So is the China bashing coming out of the republican party justified? The charge is that China is using their foreign reserves to keep their currency, the Yuan, undervalued. This stimulates their exports by making them cheaper to foreign purchasers. The problem is … according to the Big Mac Index of 2012, this is becoming less and less true.
According to this article, China is giving up some control of it’s currency in order to play a larger role in global currency markets and maybe even vying for the position of international reserve currency. The 2005 Big Mac Index shows the start of this appreciation which paused during the financial crisis of 2008, 2009, and 2010.
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Check out the following chart which was compiled by SocGen and used data from the 2012 Big Mac Index. Apparently the Euro is priced correctly according to the Big Mac Index. That’s pretty interesting considering the turmoil surrounding the Euro. As the article states “The Euro’s problems are not with “valuation”, but with “survivability”.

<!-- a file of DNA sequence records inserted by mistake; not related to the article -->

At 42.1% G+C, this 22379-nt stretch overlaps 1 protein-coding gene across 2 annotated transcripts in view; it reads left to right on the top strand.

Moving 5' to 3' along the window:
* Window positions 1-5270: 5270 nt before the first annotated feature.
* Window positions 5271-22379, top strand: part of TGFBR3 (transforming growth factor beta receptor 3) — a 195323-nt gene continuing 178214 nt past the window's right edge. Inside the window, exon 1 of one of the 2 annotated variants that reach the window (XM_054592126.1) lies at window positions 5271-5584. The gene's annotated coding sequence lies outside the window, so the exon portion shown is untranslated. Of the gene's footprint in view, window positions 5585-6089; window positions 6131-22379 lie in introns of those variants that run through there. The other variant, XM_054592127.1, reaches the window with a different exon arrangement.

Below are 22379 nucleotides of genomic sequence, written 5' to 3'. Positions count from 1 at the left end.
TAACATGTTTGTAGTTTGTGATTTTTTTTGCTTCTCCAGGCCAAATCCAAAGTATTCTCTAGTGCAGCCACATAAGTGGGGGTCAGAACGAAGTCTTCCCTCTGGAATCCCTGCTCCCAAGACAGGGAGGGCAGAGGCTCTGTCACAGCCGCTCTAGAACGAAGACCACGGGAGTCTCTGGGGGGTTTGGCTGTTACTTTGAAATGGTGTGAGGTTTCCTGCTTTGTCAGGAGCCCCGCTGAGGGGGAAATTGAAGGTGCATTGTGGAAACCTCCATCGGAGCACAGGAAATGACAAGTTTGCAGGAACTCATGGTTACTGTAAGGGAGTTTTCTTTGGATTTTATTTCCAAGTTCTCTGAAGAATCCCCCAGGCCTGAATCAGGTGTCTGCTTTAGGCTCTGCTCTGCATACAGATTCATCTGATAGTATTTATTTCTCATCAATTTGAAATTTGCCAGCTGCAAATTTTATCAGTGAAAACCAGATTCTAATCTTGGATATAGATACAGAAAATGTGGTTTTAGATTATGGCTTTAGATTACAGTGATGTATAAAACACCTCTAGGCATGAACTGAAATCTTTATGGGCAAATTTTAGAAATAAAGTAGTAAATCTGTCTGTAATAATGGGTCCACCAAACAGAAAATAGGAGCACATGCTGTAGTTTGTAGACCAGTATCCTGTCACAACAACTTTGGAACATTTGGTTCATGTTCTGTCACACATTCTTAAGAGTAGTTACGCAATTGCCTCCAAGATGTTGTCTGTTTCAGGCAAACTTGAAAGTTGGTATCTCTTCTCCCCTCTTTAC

Is the British Pound a “shadow of it’s former self?” Possibly, if you take the Big Mac Index as an indication. In reality, that actually depend on the goals of the central banks. Sure, the Pound went from 18% overvalued to 4% undervalued in a matter of 5 years, but is an undervalued currency necessarily a bad thing? China has been systematically devaluing their currency, the Yuan, for years in order to increase exports (see the comparison between the Big Mac Index 2007 and the Big Mac Index 2012).
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